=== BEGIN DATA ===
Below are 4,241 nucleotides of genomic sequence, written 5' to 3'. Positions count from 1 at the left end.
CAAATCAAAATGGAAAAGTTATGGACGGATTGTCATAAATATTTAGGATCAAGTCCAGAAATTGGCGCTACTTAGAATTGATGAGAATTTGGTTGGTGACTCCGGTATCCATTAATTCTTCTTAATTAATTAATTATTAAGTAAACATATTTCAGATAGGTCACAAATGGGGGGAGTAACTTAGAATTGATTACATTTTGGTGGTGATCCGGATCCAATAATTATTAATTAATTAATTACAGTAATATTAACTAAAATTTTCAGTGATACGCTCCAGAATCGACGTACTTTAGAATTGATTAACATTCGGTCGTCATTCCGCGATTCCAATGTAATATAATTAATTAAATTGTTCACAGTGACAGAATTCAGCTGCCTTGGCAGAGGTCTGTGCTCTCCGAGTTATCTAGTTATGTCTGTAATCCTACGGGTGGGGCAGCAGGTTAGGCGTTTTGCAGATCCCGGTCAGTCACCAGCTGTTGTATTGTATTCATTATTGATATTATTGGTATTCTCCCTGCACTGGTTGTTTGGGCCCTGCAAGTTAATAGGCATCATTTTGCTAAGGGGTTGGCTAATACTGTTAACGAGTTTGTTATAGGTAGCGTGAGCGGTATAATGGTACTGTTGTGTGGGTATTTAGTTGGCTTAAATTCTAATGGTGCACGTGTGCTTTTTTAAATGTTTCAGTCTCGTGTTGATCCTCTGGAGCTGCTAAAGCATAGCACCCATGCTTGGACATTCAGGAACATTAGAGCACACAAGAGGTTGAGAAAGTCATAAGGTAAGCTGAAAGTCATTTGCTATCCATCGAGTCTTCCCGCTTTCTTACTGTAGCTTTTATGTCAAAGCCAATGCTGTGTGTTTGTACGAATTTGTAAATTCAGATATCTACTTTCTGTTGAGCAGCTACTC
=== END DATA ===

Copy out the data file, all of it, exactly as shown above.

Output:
Below are 4,241 nucleotides of genomic sequence, written 5' to 3'. Positions count from 1 at the left end.
CAAATCAAAATGGAAAAGTTATGGACGGATTGTCATAAATATTTAGGATCAAGTCCAGAAATTGGCGCTACTTAGAATTGATGAGAATTTGGTTGGTGACTCCGGTATCCATTAATTCTTCTTAATTAATTAATTATTAAGTAAACATATTTCAGATAGGTCACAAATGGGGGGAGTAACTTAGAATTGATTACATTTTGGTGGTGATCCGGATCCAATAATTATTAATTAATTAATTACAGTAATATTAACTAAAATTTTCAGTGATACGCTCCAGAATCGACGTACTTTAGAATTGATTAACATTCGGTCGTCATTCCGCGATTCCAATGTAATATAATTAATTAAATTGTTCACAGTGACAGAATTCAGCTGCCTTGGCAGAGGTCTGTGCTCTCCGAGTTATCTAGTTATGTCTGTAATCCTACGGGTGGGGCAGCAGGTTAGGCGTTTTGCAGATCCCGGTCAGTCACCAGCTGTTGTATTGTATTCATTATTGATATTATTGGTATTCTCCCTGCACTGGTTGTTTGGGCCCTGCAAGTTAATAGGCATCATTTTGCTAAGGGGTTGGCTAATACTGTTAACGAGTTTGTTATAGGTAGCGTGAGCGGTATAATGGTACTGTTGTGTGGGTATTTAGTTGGCTTAAATTCTAATGGTGCACGTGTGCTTTTTTAAATGTTTCAGTCTCGTGTTGATCCTCTGGAGCTGCTAAAGCATAGCACCCATGCTTGGACATTCAGGAACATTAGAGCACACAAGAGGTTGAGAAAGTCATAAGGTAAGCTGAAAGTCATTTGCTATCCATCGAGTCTTCCCGCTTTCTTACTGTAGCTTTTATGTCAAAGCCAATGCTGTGTGTTTGTACGAATTTGTAAATTCAGATATCTACTTTCTGTTGAGCAGCTACTC